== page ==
We must transition away from fossil fuels and unsustainable production and consumption, but we must also transition away from the inequalities that currently characterise our societies – in terms of gender disparities, but also class, race, ability and many more intersecting forms of discrimination.
Austerity, regressive taxation, tax avoidance, privatisation of key public services and growing influence of corporations in economic decision-making have all been shown to be detrimental to women. Yet all too often these policies continue to be implemented by governments and institutions in search of growth.
And while global environmental and climate conventions recognise the importance of gender responsive approaches and include specific Gender Action Plans, limited progress has been made in mainstreaming gender considerations into national commitments and action.
A better world for women is a better world for everyone
Women must play a vital role in the transition to greener and fairer economies and societies, as green entrepreneurs, as natural resource stewards, as activists, as workers, as carers, as consumers, as citizens.
Gender equality is good for economies, for nature and for the climate. Women generally engage in more sustainable behaviours and have a lower footprint than men. Girls’ education reduces inequalities, strengthens economies, and is also one of the most effective ways to reduce carbon emissions. Women are at the forefront of environmental defence movements and climate-related campaigns around the world. And a new generation of female leaders are taking forward progressive policy agendas.
“ "A gender just transition must also revalue the essential work of nurturing communities and everyday life that women typically perform - encompassing decent work, social protection for all and investment in the care economy.”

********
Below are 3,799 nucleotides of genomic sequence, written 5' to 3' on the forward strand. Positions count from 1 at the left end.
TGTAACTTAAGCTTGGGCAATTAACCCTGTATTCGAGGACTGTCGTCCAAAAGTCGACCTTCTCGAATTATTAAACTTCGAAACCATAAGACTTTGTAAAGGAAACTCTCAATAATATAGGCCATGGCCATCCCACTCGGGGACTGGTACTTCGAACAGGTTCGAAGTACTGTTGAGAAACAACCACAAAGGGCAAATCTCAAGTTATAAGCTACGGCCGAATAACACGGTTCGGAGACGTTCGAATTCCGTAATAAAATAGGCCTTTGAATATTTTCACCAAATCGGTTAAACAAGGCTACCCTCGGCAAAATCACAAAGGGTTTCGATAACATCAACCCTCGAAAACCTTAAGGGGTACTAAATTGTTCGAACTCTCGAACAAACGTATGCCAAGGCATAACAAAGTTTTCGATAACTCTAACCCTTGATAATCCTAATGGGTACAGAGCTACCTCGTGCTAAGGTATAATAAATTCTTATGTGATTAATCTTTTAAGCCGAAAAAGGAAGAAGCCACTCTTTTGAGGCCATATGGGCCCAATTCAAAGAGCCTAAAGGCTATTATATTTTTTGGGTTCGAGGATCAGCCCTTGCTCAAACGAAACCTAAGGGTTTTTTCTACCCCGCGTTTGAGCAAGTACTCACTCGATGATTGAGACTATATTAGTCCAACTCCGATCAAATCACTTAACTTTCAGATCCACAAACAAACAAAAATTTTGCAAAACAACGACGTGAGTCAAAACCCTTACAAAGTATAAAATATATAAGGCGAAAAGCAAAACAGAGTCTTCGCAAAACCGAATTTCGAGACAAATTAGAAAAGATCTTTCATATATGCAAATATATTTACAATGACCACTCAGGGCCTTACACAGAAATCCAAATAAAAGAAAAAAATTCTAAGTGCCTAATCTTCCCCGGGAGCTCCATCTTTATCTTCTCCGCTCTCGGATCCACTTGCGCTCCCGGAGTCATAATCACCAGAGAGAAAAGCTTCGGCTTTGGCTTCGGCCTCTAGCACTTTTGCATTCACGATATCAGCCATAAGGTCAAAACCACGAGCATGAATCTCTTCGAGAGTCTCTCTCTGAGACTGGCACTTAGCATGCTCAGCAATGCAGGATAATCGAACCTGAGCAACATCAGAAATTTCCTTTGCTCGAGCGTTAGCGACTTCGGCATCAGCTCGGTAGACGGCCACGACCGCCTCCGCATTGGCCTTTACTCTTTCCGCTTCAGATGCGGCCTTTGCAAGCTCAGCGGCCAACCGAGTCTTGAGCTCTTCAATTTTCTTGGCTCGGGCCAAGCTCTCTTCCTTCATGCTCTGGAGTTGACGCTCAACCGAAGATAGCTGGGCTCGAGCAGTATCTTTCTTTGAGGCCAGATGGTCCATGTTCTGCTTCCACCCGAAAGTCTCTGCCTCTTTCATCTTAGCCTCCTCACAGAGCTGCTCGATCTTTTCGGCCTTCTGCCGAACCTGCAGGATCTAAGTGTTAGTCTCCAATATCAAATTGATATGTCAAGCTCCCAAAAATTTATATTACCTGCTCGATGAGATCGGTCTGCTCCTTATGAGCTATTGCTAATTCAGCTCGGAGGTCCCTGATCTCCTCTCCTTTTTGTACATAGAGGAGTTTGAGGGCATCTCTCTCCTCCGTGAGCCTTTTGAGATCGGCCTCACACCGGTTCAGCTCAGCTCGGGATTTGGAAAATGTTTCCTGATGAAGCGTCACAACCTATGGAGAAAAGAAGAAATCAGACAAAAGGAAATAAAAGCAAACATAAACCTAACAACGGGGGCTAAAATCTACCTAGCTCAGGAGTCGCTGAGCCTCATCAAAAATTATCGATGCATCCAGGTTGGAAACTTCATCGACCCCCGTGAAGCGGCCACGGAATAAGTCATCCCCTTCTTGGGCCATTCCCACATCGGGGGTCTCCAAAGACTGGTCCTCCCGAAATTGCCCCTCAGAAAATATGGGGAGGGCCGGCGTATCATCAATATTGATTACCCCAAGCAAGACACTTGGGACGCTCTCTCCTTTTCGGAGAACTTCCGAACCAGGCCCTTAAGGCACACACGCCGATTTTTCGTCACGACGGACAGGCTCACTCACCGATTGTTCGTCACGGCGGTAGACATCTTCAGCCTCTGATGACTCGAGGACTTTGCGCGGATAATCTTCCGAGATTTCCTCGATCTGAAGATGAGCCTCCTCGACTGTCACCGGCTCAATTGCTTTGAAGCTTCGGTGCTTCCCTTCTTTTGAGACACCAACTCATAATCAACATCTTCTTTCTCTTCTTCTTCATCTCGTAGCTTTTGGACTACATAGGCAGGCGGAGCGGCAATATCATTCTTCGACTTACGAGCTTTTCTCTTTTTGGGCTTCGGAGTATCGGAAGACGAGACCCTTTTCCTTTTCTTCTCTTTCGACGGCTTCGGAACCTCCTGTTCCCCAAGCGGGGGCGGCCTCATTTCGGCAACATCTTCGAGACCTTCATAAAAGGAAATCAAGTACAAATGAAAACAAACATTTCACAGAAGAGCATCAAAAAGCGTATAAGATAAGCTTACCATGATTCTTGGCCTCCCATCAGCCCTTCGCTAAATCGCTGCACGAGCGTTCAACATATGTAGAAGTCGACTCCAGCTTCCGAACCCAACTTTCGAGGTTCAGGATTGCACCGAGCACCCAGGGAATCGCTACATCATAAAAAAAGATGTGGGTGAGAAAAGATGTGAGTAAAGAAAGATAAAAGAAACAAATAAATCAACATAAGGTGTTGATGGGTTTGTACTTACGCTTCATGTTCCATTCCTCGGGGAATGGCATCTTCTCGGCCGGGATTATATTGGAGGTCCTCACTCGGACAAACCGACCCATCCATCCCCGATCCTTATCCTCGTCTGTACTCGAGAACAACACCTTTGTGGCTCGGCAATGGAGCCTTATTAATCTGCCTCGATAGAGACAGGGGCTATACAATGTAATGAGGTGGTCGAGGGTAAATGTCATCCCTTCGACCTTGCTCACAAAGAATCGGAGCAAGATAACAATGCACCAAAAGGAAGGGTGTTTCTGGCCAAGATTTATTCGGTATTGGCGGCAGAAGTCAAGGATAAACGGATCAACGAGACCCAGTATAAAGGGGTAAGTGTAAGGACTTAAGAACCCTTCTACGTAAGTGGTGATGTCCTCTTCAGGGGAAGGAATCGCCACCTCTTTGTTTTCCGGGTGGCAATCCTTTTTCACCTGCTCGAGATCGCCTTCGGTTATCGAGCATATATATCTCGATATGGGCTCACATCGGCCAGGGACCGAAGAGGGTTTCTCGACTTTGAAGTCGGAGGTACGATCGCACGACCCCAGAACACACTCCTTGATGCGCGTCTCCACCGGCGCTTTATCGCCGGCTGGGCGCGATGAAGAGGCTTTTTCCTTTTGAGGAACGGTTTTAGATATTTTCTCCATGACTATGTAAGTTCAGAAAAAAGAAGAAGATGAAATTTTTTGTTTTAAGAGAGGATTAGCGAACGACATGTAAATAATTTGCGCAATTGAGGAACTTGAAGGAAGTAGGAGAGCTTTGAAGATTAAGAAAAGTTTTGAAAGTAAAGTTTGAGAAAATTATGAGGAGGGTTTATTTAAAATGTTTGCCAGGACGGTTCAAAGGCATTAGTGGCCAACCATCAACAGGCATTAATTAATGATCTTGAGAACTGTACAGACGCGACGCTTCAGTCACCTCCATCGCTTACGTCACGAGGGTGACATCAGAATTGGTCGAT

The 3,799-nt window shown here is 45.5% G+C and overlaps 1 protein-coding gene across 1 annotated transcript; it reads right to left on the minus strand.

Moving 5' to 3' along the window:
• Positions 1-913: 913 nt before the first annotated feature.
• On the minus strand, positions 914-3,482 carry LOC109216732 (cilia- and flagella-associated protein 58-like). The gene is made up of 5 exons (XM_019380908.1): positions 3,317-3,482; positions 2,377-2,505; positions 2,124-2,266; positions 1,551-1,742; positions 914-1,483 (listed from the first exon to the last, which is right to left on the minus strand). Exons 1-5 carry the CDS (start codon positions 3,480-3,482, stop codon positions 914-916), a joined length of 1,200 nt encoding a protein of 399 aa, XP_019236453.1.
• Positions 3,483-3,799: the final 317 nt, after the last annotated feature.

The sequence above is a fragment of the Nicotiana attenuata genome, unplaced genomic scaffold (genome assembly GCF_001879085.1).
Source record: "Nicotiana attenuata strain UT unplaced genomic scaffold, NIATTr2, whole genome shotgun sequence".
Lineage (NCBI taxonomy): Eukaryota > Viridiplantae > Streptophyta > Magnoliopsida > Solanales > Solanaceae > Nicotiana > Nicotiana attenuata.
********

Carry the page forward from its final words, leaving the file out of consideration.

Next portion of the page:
But to truly harness the potential of women in this transition, we need to change the rules of our economies that perpetuate inequalities and injustice. These rules are designed and enforced largely by those who benefit from the current system, to the detriment of many others.
Through collective action across the world, women have put the spotlight on the need to create a different kind of economic system, geared towards ecological and social well-being. While solar panels and wind turbines are important, a gender just transition must also revalue the essential work of nurturing communities and everyday life that women typically perform as part of the green economy. A gender just transition towards a stable climate and healthier planet should also encompass decent work, social protection for all and investment in the care economy – as well as recognising the need to re-evaluate our relationship with nature.
International Women’s Day reminds us that collectively we can each help to create a gender equal world, that we can all choose to be #EachforEqual.
So let’s work together as feminists, as environmentalists, as climate activists, as global justice advocates, as trade unions, as workers and as citizens to demand the transformation of our economies.
Collectively, we can make change happen.
- Catriona McLean, GEC
Conservation and discrimination: case studies from Nepal’s national parks
How can we stop badly designed conservation policies from entrenching historical injustice among Indigenous and marginalised communities?
A new empowerment story – just ask women
An article from our Indian hub partners, Development Alternatives, on creating new empowerment narratives for women and girls